What Advice Would You Give When it Comes to Publishing?
Be patient, don’t rush into anything, and try to have a plan. Also, be ready to put in the hours of writing blogs, connecting on social media and all the rest of what marketers like to call gaining exposure.
What Does it Take to be a Writer?
Irina would tell anyone who wants to write to make sure they have the tenacity to do it.
I don’t think there is a necessary trait but I do think certain traits help, chief among them stubbornness. You have to be stubborn to keep writing even when you don’t really feel like it or you don’t believe you’re any good because keeping ton writing is the only way to get better and better at it. A sense of humor and a tendency to not take anything too serious has helped me, too, particularly in dealing with the unavoidable mass of rejections.
What is the Most Rewarding Aspect of Writing for You?
Irina loves writing so much, she can’t choose just one aspect that makes her happier than others.
I find almost every aspect of writing rewarding, from the conception of a story idea and the exhilaration it causes (Wow, my brain produced a BRILLIANT idea!) through the planning stage (So, character X will do this and maybe that and then Y will intervene, tough luck, X, etc.) when you begin bonding with your characters, through the actual writing when you discover so much about them and their world, and finally to that deeply satisfying moment when you write THE END.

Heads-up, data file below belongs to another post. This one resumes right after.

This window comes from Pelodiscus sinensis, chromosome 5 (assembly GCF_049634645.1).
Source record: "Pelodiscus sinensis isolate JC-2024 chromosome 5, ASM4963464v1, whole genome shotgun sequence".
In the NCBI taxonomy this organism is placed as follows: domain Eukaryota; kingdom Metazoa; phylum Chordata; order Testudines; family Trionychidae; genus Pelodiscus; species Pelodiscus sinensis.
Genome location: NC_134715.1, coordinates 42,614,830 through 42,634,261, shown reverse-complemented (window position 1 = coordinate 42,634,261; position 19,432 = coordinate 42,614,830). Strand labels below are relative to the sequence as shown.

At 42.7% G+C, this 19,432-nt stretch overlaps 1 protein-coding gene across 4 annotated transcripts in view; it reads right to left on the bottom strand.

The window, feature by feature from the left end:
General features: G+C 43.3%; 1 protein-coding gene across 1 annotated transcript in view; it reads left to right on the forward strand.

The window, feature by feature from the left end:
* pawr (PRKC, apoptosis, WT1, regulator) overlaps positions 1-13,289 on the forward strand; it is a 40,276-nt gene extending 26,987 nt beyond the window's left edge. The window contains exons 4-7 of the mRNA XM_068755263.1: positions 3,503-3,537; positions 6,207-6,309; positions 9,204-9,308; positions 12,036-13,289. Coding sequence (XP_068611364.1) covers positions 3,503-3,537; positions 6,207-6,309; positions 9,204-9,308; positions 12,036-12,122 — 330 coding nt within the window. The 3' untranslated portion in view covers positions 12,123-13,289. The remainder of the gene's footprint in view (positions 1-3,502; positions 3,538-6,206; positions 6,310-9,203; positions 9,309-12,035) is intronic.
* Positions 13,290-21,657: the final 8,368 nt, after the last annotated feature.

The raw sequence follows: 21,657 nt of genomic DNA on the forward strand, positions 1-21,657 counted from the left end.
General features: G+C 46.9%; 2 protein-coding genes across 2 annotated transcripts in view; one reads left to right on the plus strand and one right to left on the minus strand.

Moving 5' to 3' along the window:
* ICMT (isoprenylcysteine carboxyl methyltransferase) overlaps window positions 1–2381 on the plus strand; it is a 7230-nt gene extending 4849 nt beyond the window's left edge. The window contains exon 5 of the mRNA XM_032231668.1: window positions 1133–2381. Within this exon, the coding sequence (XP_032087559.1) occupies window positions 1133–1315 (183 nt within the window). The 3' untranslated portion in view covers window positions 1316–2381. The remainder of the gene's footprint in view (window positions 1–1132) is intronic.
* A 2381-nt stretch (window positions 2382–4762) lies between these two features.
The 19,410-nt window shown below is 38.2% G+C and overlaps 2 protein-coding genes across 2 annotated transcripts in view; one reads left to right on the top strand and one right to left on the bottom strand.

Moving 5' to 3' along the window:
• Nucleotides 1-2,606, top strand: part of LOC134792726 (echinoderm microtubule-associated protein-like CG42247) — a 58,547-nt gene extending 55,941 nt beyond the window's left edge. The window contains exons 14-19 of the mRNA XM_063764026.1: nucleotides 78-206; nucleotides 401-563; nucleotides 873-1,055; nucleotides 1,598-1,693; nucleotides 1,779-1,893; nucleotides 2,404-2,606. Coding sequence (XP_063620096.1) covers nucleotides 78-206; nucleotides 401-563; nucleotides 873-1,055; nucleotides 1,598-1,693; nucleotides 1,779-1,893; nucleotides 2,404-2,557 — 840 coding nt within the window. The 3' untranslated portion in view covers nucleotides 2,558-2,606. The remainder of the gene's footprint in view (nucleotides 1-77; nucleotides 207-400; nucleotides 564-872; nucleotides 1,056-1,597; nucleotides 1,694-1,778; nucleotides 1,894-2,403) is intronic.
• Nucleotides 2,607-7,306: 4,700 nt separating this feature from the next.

What’s the Most Challenging Aspect of Writing?
The most challenging aspect is a simple answer for most writers. Editing.
The only aspect of writing I don’t like at all is editing. Editing is a form of self-torture but a necessary one. I wish we could all be so brilliant everything worked out perfectly in the first draft. There are people that are this brilliant but I suspect they are this good because they take no fewer pains than the rest of us to make this first draft perfect. They just do it all in one go. I’m quite disorganized and I need several drafts to grasp my own ideas clearly enough and lay them out well enough. I think it’s for the same reason that, with books I like, I never stop at one reading.